No cut in oil prices: Govt

First supplementary demand for grants gets Lok Sabha nod. The Lok Sabha today approved the central government’s first supplementary demand for grants, involving additional cash outgo of around Rs 1,05,614 crore, to meet extra liabilities arising in the ongoing fiscal year.

The outgo is primarily for implementation of the Sixth Pay Commission award, farm debt waiver and relief scheme, enhanced allocation towards rural employment schemes, fertiliser subsidies and oil bonds.

At the same time, Finance Minister Mr. P Chidambaram, in his reply to the debate on demand for grants today, ruled out any immediate cut in petroleum prices. “Our administered prices of petrol, diesel, LPG and kerosene are based on the Indian basket. Reduction in crude oil prices has helped but not to the point where we can roll back the prices,” he said.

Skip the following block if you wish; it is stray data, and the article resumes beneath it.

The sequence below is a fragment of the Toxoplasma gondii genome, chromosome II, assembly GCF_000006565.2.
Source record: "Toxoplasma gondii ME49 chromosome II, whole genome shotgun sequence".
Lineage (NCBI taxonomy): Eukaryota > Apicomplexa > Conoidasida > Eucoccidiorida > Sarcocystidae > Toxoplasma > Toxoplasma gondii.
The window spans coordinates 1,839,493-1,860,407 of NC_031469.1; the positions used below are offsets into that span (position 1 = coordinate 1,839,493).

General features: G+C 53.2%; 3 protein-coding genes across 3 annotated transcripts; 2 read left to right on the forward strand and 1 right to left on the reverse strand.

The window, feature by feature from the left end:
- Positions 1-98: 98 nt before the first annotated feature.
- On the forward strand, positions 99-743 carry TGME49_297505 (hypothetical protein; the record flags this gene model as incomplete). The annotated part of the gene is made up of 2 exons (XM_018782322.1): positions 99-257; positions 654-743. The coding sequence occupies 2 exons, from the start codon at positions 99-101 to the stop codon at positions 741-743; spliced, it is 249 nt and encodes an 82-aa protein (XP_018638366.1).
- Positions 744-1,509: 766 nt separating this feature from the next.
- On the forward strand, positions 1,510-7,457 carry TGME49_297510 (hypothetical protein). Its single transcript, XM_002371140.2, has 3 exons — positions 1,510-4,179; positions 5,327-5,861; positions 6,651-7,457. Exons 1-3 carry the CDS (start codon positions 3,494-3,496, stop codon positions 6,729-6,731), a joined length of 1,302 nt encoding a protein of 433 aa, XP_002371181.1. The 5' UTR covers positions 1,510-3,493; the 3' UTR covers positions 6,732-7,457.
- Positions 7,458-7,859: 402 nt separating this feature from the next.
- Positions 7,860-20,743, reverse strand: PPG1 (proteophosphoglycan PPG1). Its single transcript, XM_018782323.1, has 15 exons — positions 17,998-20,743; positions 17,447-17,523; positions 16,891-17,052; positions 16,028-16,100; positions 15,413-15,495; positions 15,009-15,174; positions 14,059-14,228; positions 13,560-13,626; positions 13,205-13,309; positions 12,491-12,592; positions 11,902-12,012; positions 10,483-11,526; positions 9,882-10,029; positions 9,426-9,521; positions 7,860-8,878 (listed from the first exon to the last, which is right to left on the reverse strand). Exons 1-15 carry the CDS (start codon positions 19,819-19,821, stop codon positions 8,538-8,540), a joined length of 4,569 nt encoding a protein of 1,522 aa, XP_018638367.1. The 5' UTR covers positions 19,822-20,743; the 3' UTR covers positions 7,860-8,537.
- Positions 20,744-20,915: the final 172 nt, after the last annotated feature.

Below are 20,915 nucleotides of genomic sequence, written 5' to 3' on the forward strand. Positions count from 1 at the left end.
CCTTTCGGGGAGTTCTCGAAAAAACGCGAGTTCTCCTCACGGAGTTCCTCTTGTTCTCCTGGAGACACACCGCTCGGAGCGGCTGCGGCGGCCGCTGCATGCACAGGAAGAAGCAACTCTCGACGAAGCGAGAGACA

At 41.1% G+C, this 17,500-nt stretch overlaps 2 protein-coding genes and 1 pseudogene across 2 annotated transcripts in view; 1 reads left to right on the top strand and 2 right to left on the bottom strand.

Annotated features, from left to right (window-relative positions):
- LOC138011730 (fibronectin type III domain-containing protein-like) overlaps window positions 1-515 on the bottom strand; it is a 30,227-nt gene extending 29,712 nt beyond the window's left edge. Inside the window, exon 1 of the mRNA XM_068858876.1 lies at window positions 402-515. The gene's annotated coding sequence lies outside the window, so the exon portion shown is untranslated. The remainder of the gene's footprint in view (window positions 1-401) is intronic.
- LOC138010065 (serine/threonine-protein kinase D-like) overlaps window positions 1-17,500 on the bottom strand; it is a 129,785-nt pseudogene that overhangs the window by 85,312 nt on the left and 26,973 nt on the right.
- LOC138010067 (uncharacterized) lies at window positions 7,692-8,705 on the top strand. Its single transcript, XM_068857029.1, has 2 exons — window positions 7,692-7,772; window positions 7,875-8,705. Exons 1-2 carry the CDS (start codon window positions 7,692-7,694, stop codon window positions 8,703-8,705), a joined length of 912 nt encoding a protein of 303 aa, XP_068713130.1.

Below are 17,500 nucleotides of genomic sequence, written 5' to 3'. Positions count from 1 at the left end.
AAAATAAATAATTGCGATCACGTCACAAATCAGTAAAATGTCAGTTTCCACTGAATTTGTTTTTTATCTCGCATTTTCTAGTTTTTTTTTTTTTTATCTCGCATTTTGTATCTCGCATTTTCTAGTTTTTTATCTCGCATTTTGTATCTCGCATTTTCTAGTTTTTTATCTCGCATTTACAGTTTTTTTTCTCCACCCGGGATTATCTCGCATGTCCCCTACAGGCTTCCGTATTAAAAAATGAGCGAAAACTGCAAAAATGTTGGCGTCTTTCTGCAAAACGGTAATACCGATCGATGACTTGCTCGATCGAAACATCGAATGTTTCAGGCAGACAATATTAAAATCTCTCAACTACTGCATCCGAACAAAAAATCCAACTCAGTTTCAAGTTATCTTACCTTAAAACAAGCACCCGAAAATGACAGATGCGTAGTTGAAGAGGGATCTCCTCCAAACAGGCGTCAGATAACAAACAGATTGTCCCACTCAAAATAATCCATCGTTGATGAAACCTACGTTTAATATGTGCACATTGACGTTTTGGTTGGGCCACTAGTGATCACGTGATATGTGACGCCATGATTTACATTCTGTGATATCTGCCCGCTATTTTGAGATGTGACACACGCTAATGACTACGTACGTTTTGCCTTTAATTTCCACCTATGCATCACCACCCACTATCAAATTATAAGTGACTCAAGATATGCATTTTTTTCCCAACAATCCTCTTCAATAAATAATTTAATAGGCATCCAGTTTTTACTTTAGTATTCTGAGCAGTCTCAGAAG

But Mr. Chidambaram also hinted that when price comes down to $67 a barrel, the government could review the oil prices. “Even at $71 or $72 a barrel, there is an element of subsidy. There is under-recovery. Under-recovery has come down, but we are not making any profit. We sincerely feel that the prices will come down. When that happens, the government will, at appropriate time, take an appropriate decision,” he said.

The UPA government also ruled out any further relaxation in the debt waiver scheme for farmers. According to the finance minister, the scheme has already been modified and “it is not possible at this stage to change it further”.

He also said the government was building strategic reserves of foodgrains, even as Agriculture Minister Mr. Sharad Pawar gave the details about the bumper harvest of rice and wheat and countered allegations that some states were not receiving adequate supply of foodgrains.

Mr. Chidambaram also laid importance on stimulating the economy while controlling inflation, currently at 11.44 per cent. He hailed the RBI move to cut the repo rate and mandatory deposit requirements of banks (cash reserve ratio). “I can see inflation is still high, but the benefits of decline in crude oil and commodity prices will bear fruit in weeks and months to come,” he said.